Trouble with Sports Blogging


A recent NYT article about sports blogging raises all sorts of questions relevant to our course. It seems that major sports franchises do not like having photos and video of their games posted online without seeing some money in return. As a result, major league baseball and the NFL have imposed specific limits on the amount of game images a given site can post in the name of news coverage. News outlets, bloggers and other fans of the First Amendment are understandably irked.

While the internet, and its capacity for easy video and photo publication, have created this conflict, it seems to me that the central legal issue predates the “web difference”: Are professional sports matches either (1) news events that reporters should be free to photograph, record and write about as much as they want, or (2) proprietary works “owned” by the league, which a reporter can’t justify recording and posting online any more than he could a live musical. The answer, of course, probably lies somewhere in between.

Either way, I think the leagues are approaching the issue in a terribly short-sighted way. Seems to me that any damage done to their bottom line by losing eyeballs to blogs and news outlets is dramatically outweighed by the positives that come with media attention. By exercising too tight a grip on coverage of their games, the leagues risk alienating the media, and ultimately their fans.

Even those who try to protect privacy disclose information


We all (in this class) know that Facebook applications allow developers to view your profile page, and while this is a feature of Facebook that we discussed weeks ago, it seems that the AP is just now starting to take it seriously. This CNN story touches upon the discomfort that users feel when they learn of their lack of privacy.

“People seem to have this idea that, when you put something on the Internet, there should be some privacy model out there — that there’s somebody out there that’s enforcing good manners. But that’s not true.”

Are these expectations of privacy reasonable? If so, how do we get the law to reflect these expectations?

Bloggers in Cuba



Also includes some interesting bits about the government’s efforts to regulate buying of electronics and its own forays into blogging.


The Washington Post has a really fascinating (and entertaining, especially for people who are familiar with the DC area) article speculating what Washington might look like in 2025: “Washington’s Future, a History.” Technology, communication, and the Internet play a major role in influencing where and how Washingtonians live in the future, at least according to the author’s view. (And for everyone who is studying for final exams, this is a good study break!)

A Human Rights Web Difference


This is an interesting story on CNN right now. A UC Berkeley grad student was arrested while attending an anti-government rally in Cairo and used a Twitter message to to tell his friends. They then posted the message (and others that followed) on their blogs, and eventually UC Berkeley sent a lawyer to get him out of jail.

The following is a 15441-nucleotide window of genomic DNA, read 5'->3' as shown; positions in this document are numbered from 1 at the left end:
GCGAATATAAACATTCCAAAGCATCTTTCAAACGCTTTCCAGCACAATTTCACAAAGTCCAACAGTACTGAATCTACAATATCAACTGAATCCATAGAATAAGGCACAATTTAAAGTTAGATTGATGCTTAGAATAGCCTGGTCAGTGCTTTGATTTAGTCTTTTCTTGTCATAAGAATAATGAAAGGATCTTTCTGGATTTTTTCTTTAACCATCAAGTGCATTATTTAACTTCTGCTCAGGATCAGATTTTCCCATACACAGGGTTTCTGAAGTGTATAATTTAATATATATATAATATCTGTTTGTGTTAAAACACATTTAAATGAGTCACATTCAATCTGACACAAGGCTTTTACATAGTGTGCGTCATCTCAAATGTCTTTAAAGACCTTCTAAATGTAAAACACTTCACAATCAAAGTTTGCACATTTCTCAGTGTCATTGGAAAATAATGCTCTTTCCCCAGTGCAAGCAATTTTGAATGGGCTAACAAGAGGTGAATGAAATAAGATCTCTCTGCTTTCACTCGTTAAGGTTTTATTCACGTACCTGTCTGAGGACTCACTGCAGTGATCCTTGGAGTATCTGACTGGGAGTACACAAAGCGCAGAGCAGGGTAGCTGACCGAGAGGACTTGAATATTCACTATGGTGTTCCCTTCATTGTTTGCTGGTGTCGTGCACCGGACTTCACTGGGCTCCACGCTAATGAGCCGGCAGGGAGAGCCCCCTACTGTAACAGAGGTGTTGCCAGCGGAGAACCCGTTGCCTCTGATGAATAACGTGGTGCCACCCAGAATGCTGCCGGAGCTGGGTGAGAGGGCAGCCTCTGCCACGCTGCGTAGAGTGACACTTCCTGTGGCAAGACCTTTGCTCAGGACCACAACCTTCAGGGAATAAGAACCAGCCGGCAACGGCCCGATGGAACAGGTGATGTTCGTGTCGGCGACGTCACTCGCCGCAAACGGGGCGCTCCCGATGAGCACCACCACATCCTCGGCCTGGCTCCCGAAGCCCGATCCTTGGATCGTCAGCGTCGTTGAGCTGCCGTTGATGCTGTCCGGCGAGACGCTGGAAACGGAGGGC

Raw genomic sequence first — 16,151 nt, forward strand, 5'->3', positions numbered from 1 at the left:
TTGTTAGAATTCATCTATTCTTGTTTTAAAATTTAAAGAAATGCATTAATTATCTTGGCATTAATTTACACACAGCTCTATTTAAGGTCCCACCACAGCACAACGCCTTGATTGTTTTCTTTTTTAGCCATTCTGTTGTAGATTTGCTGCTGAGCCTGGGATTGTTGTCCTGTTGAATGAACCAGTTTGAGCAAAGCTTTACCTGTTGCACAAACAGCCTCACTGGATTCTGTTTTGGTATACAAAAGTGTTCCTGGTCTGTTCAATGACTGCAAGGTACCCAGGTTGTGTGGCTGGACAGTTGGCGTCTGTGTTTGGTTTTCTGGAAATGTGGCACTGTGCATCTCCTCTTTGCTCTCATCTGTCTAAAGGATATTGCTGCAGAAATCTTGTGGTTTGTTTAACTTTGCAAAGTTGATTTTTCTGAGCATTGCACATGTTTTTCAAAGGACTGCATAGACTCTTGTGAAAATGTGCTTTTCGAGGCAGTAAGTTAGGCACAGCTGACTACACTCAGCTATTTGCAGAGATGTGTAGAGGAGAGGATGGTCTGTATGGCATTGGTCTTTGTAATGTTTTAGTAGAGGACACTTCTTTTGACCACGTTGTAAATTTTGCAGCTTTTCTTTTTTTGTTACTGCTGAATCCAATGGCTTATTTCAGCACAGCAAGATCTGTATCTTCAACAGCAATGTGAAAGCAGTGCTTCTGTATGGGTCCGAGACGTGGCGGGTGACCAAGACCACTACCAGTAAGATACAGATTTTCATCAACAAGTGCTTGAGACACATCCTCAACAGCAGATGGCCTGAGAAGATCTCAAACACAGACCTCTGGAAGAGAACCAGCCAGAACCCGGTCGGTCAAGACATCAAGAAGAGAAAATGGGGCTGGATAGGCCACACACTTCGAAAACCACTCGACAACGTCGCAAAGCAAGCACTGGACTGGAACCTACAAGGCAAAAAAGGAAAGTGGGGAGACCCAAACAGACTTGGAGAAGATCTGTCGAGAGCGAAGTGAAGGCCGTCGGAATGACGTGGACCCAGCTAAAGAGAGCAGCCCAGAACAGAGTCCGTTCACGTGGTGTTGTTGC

Tags beat the identity out of identity politics


Ike Piggott posts about the effect of tags ‘n’ such on identity politics. (His themes are very close to those in Everything Is Miscellaneous. So, there you have it, a plug for my book. I feel dirty.)

Live Blog for 4/22/08


Today’s class aimed to settle once and for all whether or not there is a web difference. Our answer: 8.4. Here’s how we reached it. (Apologies to those designated as Student X; I’m no good with names).

The class started with a poll on whether students believe the web is different, on a scale of one to ten. As a point of reference, the “television difference” from radio is rated a 3. The average response came out to be 6.875.

Many justifications for scoring the web difference high on the scale were given:

Evan: Qualified his answer- internet has the potential for an 11, though it’s at a 7 now. Mainly because of the ease with which anyone can publish and distribute their creations.

Conor: Agrees internet hasn’t reached full potential. Big difference right now is how people can “self-actualize” on the internet, unlike any other media. People can create communities and have whole identities online.

Mr. Sanchez: Being born into it changes our perspective, but the way we access information now is dramatically different.

Damien: The web is uniquely unbounded in its potential, in contrast to the written word, which hasn’t really changed since the printing press. Distributed architecture is another unique feature.

Self-proclaimed digital immigrant student: The ability to connect with people and stay in touch with people worldwide is a remarkable feature of the internet.

Richard: An “alternative geography” is created online.

Aaron: The internet makes culture more participatory and critical.

Palfrey responds: The potential is there, but when you talk to digital natives, you find that only a very small percentage are actually “participating” in the creation and critique of culture online.

Corey scaled it in terms of the law. The law has had a uniquely difficult time dealing with the internet, indicating a large difference.

Sean: The anonymity granted by the internet makes people act differently, for better or worse.

Evan: The net has an incredible ability to form people into groups, for better or worse, though this potential may not have been realized yet.

Those who gave the web difference a low score on the scale gave their reasons:

Doug: Potential is high, but right now it’s a 6. Referencing Zittrain’s argument, the future of the internet may not be that bright if in response to security concerns, the environment becomes too constrictive to be generative.

Student A: The web is revolutionary as a content delivery system, but its networks, not the web that’s going to change people’s lives. Networked devices like iphones are going to make the big difference.

Meg: The web is currently constrained by norms from the analog world. Like Shirly’s point, the web may just be recreating heirarchies we already have in the analog world.